In contrast, when an RLP frame is lost to communication error on a low latency RLP link, no retransmission is requested or sent. Any data bytes carried in such a lost RLP frame is omitted from the stream of data bytes presented to the receiver's HDLC layer. In other words, the loss of an RLP frame on a low latency RLP link invariably causes a gap in the receiver's stream of data bytes compared to what was transmitted by the sender. However, low latency RLP protocol has latency that is both fixed and small, making it highly suitable for sending delay-sensitive types of packets, such as RTP packets.
In an exemplary embodiment described in
In an exemplary embodiment using deframers (214 and 220 in FIG. 2), steps 602 and 604 are performed by the control processor (406 of
Thus, described herein is a method and apparatus for providing multiple quality of service levels in a wireless packet data services connection. Those of skill in the art would understand that information and signals may be represented using any of a variety of different technologies and techniques. For example, data, instructions, commands, information, signals, bits, symbols, and chips that may be referenced throughout the above description may be represented by voltages, currents, electromagnetic waves, magnetic fields or particles, optical fields or particles, or any combination thereof. One skilled in the art will also recognize that the PDSN in the above-described embodiments could also be replaced with an Interworking Function (IWF) without departing from the scope of the described embodiments.
Those of skill would further appreciate that the various illustrative logical blocks, modules, circuits, and algorithm steps described in connection with the embodiments disclosed herein may be implemented as electronic hardware, computer software, or combinations of both. To clearly illustrate this interchangeability of hardware and software, various illustrative components, blocks, modules, circuits, and steps have been described above generally in terms of their functionality. Whether such functionality is implemented as hardware or software depends upon the particular application and design constraints imposed on the overall system. Skilled artisans may implement the described functionality in varying ways for each particular application, but such implementation decisions should not be interpreted as causing a departure from the scope of the present invention.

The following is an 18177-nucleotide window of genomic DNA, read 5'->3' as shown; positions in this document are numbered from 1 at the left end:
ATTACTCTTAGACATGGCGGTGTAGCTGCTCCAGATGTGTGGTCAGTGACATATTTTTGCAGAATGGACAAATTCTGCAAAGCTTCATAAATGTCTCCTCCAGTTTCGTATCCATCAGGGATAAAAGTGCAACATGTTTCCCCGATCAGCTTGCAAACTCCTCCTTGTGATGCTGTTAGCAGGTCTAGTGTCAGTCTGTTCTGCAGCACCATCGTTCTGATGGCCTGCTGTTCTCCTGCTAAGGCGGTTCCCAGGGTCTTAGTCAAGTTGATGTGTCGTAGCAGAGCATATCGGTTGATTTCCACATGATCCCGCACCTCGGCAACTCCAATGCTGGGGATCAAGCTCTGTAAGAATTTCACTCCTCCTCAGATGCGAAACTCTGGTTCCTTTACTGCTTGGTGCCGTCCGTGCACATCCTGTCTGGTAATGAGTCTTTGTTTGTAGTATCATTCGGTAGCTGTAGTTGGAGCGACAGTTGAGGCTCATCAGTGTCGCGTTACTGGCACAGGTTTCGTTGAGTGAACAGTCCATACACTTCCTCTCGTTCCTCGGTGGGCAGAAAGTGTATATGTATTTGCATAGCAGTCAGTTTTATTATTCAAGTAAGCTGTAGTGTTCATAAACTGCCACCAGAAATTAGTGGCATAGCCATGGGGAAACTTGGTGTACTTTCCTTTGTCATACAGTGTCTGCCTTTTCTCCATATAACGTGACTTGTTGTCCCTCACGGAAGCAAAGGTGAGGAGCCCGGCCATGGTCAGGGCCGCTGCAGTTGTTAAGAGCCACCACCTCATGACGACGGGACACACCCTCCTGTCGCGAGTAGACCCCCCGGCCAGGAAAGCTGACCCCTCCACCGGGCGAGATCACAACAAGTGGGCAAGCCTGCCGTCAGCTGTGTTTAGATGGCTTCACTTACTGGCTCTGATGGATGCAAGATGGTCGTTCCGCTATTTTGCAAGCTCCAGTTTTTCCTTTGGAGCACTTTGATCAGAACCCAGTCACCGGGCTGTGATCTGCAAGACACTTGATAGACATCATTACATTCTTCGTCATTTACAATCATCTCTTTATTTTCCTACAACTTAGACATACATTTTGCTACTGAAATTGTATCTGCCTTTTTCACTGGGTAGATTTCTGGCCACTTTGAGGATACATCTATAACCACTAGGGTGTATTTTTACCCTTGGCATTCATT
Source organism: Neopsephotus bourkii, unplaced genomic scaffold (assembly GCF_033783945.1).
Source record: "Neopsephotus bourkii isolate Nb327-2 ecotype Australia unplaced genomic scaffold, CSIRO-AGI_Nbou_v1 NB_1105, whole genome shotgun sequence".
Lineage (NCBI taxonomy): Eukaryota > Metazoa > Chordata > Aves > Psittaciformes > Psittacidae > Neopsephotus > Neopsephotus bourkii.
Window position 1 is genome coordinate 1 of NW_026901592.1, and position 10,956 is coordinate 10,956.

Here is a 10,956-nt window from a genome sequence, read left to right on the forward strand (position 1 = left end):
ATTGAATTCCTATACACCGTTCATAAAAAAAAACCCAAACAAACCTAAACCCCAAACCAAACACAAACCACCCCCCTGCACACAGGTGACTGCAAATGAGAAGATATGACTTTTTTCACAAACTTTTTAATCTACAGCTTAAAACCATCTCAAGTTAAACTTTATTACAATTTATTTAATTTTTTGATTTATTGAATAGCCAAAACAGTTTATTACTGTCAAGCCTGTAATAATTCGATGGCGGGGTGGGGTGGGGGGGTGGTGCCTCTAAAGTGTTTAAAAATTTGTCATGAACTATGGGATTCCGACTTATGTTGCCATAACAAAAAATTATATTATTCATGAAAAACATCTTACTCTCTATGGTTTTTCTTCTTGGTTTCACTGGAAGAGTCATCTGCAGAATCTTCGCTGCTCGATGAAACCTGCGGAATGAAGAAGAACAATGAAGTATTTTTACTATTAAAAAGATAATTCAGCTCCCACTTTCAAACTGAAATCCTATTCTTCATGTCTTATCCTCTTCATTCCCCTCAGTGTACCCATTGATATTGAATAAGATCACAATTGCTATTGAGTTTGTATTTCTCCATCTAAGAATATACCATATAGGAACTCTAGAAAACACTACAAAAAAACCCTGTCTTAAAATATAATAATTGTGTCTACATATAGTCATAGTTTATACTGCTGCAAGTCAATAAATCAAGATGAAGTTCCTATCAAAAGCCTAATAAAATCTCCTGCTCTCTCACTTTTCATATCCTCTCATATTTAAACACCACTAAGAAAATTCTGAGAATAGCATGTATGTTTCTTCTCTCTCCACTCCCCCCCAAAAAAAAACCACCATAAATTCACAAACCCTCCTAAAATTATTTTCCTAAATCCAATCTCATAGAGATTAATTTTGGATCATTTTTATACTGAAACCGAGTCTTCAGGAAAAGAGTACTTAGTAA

The various illustrative logical blocks, modules, and circuits described in connection with the embodiments disclosed herein may be implemented or performed with a general purpose processor, a digital signal processor (DSP), an application specific integrated circuit (ASIC), a field programmable gate array (FPGA) or other programmable logic device, discrete gate or transistor logic, discrete hardware components, or any combination thereof designed to perform the functions described herein. A general purpose processor may be a microprocessor, but in the alternative, the processor may be any conventional processor, controller, microcontroller, or state machine. A processor may also be implemented as a combination of computing devices, e.g., a combination of a DSP and a microprocessor, a plurality of microprocessors, one or more microprocessors in conjunction with a DSP core, or any other such configuration.